Eventually that issue was settled by treaty and resolved. So we know that our national long and short-term interests must be constantly weighed against our willingness to sacrifice. Today the stakes are a lot greater than they were at the time of the Barbary Coast and its brigands, but in the same way, as in the past, national interest must be carefully measured and weighed.
We all know that our interest in Iraq is not over sectarian violence, religious squabbles or territorial aggrandizement. It is over oil and more oil. The never-ending issue, regarding the sovereignty of the remaining area of the British Mandate, complicates the issue, but at the heart of it all, if there were no oil, no one would care a fig about the fate of the so-called Palestinians.
The issue at hand is simple; can we succeed there in spite of our miscalculations, mismanagement, under commitment of troops, porous borders, and the lack of cooperation of most of our friends? Have we let our opportunity to succeed slip from our grasp? Or was our effort and grandiose plan always doomed to failure? Right now if we unilaterally pull out today, will be there a civil war and will we have no control over the results? It seems obvious to most that civil war will ultimately break out no matter when we leave. If that is so, are we ever to leave? Just remember our long history in Iran and our doomed relationship with the Shah and his supporters.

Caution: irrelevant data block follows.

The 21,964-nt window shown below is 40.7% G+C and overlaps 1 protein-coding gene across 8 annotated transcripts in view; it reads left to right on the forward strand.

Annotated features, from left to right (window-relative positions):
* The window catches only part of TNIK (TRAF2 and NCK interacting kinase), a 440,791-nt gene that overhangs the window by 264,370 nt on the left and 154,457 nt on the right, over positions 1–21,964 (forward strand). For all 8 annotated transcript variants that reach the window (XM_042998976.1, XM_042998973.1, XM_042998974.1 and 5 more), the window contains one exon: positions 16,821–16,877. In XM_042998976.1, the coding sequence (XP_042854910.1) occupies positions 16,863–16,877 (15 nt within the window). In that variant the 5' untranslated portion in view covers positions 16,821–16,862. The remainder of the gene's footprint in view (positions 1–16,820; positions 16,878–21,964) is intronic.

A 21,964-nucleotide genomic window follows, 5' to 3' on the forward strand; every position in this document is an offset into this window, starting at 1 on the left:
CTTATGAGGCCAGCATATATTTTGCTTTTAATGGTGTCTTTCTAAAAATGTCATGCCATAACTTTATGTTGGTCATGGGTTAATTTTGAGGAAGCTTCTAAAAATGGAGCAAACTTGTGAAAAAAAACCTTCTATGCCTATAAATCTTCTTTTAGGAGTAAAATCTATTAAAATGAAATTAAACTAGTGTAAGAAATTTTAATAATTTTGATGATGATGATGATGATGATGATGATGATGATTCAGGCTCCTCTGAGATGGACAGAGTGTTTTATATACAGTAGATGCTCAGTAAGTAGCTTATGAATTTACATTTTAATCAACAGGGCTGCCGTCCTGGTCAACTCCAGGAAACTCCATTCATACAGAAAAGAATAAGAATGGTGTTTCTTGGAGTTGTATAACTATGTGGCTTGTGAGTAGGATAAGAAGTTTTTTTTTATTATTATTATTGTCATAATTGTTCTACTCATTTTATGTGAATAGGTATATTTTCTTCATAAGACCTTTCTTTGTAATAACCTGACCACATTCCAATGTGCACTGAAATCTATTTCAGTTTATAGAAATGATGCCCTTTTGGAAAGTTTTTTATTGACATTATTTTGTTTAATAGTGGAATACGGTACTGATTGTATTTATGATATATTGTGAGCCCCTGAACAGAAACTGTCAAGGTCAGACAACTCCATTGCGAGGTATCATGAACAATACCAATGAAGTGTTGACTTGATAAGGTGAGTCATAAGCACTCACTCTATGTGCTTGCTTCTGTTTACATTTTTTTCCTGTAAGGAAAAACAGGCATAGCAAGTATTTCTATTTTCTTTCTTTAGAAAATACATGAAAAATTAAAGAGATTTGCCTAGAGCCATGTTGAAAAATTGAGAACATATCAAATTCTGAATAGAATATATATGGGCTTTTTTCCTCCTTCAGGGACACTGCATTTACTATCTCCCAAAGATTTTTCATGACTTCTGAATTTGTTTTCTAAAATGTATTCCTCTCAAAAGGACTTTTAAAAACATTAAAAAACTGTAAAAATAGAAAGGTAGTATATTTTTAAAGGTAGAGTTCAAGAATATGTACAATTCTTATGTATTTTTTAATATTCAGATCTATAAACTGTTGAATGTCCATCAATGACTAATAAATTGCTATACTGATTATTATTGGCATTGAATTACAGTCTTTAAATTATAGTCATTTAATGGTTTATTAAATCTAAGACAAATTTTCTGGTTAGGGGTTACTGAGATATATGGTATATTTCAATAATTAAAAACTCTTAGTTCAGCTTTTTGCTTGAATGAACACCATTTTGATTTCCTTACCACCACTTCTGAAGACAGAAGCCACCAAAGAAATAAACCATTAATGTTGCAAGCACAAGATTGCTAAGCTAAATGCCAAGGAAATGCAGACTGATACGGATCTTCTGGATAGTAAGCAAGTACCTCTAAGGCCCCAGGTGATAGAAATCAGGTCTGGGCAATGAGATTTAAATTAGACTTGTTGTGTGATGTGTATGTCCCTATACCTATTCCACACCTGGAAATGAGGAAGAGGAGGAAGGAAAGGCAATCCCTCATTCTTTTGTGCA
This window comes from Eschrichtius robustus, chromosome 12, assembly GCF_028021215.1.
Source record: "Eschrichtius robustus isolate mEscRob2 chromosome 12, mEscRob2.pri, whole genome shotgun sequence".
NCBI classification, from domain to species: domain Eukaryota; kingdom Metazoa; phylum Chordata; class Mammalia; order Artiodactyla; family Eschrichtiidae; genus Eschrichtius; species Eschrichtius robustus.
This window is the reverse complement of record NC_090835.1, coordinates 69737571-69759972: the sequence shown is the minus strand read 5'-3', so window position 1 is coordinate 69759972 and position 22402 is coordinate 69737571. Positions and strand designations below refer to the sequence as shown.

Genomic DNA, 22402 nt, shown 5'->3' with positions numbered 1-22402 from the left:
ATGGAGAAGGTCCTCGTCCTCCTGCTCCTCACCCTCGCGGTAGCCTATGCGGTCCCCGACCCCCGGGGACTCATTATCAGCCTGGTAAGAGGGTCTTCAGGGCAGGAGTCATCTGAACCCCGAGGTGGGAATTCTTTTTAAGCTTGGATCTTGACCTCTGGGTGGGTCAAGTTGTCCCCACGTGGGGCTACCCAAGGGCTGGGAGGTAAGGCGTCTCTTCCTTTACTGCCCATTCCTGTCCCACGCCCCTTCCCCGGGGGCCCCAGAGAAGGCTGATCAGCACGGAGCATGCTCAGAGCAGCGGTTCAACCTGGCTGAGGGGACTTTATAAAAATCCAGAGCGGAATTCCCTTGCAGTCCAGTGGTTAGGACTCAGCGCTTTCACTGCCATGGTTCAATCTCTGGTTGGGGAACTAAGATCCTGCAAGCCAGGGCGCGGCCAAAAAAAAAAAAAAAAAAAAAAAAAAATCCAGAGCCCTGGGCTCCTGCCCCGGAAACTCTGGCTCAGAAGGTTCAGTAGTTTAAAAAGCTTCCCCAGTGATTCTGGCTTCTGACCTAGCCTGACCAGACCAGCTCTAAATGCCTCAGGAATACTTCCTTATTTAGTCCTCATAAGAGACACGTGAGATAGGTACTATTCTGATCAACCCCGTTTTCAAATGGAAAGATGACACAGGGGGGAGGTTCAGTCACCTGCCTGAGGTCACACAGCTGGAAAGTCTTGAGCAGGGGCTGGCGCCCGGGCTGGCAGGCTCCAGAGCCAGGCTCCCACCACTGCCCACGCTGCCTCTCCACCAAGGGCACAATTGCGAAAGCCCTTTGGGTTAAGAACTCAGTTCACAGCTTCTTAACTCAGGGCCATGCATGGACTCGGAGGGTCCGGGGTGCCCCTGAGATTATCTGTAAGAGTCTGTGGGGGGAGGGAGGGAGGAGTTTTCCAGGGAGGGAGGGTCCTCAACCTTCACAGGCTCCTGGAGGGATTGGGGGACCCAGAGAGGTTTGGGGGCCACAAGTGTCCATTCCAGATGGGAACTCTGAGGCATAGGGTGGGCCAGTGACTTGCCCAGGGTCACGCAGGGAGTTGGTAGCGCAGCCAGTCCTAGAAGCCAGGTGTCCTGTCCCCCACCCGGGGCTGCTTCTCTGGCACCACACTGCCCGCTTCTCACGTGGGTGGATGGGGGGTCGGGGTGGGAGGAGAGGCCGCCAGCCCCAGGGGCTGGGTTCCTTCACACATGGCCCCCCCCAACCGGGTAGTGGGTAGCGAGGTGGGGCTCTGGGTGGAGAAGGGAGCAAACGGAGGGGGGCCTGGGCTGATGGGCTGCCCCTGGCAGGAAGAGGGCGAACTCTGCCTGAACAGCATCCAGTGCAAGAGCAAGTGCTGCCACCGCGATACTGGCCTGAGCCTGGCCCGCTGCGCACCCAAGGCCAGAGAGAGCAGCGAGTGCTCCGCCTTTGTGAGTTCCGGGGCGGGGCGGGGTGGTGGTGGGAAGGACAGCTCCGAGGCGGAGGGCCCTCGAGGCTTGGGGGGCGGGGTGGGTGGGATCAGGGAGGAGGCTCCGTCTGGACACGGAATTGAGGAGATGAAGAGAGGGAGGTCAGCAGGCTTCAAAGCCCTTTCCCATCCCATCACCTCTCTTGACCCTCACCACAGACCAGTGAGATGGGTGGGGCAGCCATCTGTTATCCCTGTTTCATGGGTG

There is no doubt that we are being told that eventually a national government of unity will be established, it will strengthen, and it will be supported by an Iraqi army that will bring a close to the chaos and bring order to the country. Will this be done within the context of Democracy? I doubt that anyone really believes that. But for sure our love affair with oil and its long-term implications will continue to drive our policies. We have little or no control over oil production in Russia, Nigeria, Venezuela, Indonesia and other non Middle Eastern lands. We also have little or no control over the increase in worldwide demand that is exacerbated by the emerging economies of China and India the population colossuses. Therefore this need to keep the Middle East oil production flowing will force us to be a “big player” in that critical part of the world for the foreseeable future. We must not forget that the United States with less then 6% of the world’s population is consuming upwards of 25% of the world’s oil.
Does therefore this mean a never-ending commitment to this effort?